What possible link is there between philosophy and cycling? Philosophy is for bods with beards who sit in dusty rooms talking to sleepy students. Cycling is for people who want to get out into the world and burn off some calories. But the more you think about the link between cycling and philosophy the more sense it makes.
Think about the last time you raced up a hill midsummer. Your legs ached like they were about to fall off and your lungs felt they were about to pop. So why do it? If it was just about the endorphin high then why not just go to the gym. If it was just about the challenge why not take up fell running? For every rider the answer will be different. And yet the question remains. Why? And this, essentially, is what philosophy is for. To wake us up to what we do and why we do it and help us to lead healthier and happier lives.
I cycled, with my girlfriend Jen, four thousand miles from the UK to India through France, Germany, Austria, Hungary, Romania, Bulgaria, Turkey, Iran and, after a hop on a container ship, onto India (we couldn’t get a visa for Pakistan.) We then rode another thousand miles down the west coast of the India to the southernmost point of the country.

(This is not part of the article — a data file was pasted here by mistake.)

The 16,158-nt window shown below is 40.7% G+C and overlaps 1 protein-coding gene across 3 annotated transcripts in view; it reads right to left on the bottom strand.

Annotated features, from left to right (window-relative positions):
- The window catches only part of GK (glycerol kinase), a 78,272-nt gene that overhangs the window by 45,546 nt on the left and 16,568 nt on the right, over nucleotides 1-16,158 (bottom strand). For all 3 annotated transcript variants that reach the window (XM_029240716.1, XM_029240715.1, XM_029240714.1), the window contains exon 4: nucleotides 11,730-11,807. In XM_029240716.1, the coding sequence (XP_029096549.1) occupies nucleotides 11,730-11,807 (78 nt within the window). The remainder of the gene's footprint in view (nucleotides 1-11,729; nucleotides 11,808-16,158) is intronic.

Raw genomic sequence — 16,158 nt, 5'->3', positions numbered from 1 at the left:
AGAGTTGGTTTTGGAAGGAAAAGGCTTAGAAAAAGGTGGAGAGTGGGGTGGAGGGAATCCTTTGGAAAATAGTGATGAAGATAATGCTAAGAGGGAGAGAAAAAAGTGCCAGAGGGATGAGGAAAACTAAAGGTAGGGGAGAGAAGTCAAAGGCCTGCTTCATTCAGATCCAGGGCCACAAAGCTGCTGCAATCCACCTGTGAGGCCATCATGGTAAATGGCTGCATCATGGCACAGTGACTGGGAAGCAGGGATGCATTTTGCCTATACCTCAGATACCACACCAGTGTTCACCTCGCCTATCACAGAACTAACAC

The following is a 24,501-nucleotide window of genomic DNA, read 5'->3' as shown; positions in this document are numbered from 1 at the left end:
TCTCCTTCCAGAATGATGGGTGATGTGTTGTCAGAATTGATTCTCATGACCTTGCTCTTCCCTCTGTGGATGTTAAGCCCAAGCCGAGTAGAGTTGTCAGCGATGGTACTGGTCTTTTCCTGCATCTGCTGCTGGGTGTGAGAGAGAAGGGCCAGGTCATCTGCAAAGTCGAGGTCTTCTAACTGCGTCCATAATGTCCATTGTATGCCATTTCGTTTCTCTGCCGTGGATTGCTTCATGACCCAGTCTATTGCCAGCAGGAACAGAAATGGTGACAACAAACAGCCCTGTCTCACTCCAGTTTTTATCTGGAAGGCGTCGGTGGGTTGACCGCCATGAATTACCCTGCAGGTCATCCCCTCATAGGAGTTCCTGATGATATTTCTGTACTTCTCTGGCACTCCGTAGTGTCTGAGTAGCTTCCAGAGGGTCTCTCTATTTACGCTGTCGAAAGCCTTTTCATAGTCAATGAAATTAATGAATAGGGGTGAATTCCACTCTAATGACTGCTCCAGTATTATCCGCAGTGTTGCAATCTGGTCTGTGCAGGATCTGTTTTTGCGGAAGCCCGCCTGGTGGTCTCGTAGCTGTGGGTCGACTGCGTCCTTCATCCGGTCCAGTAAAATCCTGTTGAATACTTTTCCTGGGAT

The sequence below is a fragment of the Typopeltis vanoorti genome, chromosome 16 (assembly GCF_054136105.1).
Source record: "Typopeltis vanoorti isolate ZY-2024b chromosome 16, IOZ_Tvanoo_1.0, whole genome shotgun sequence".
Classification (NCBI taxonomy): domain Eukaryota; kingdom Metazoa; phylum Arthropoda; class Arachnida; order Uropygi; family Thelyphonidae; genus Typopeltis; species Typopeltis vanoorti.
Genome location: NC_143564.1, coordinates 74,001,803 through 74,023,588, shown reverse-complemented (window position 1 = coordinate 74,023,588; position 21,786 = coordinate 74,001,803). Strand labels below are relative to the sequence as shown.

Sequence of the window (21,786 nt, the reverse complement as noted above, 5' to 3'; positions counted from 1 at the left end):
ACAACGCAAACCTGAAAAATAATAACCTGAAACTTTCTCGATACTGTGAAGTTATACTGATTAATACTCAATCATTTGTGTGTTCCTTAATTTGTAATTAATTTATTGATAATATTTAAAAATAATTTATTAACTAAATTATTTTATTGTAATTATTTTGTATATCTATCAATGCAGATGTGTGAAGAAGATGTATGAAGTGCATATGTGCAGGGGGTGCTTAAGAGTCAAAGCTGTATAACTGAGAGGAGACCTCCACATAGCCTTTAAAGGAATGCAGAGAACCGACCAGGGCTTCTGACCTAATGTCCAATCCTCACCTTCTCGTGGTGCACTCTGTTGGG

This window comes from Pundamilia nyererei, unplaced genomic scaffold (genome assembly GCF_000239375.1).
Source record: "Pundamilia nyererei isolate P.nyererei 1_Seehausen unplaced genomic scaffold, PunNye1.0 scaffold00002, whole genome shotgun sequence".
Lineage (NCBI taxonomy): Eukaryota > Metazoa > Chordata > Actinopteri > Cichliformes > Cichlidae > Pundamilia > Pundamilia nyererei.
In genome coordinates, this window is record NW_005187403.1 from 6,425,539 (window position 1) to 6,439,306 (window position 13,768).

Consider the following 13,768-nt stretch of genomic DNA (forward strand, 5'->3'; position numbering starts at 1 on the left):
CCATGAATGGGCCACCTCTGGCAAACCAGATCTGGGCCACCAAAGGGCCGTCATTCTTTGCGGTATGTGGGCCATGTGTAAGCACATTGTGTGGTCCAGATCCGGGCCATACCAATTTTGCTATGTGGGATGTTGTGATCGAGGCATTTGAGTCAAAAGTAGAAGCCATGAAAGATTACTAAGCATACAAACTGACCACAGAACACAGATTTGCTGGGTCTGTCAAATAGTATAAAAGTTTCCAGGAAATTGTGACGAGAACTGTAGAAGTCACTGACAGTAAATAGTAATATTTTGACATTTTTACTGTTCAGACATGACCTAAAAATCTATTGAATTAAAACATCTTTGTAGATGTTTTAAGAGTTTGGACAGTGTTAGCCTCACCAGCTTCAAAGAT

When I came back it wasn’t enough to just explain the journey. I wanted to explain why anyone would want to ride that far and what made cycling such an exciting way to do it. Philosophy, like a good multi tool, was the secret to unlocking these ideas and putting them back together again.
Mind and the body have long been considered separate in the West; mind is what we use at the office and the body is we what we use to pedal up hills to get there. But some Eastern philosophies say otherwise; mind and body are different parts of the same thing. You can’t separate them. Which is why cycling up hills in the summertime doesn’t just change the shape of our muscles, but also the way in which we think.
This is why when we say, “that was a good ride” we are also saying something much more complex and interesting about the way that we can change and extend ourselves through what we do. Cycling takes us to the extremes of stamina, psychology and geography, in a way other transport can only dream of. It stretches not just our bodies but our minds.
And you don’t need a PhD in philosophy to understand that. Just a well-oiled drivetrain.
Jet McDonald is crowdfunding his book “Mind is the Ride” on Cycling and Philosophy, based on his bike ride to India and a tour round the parts of bicycle, with Unbound publishers. You can learn more about the project and pledge for an advance copy here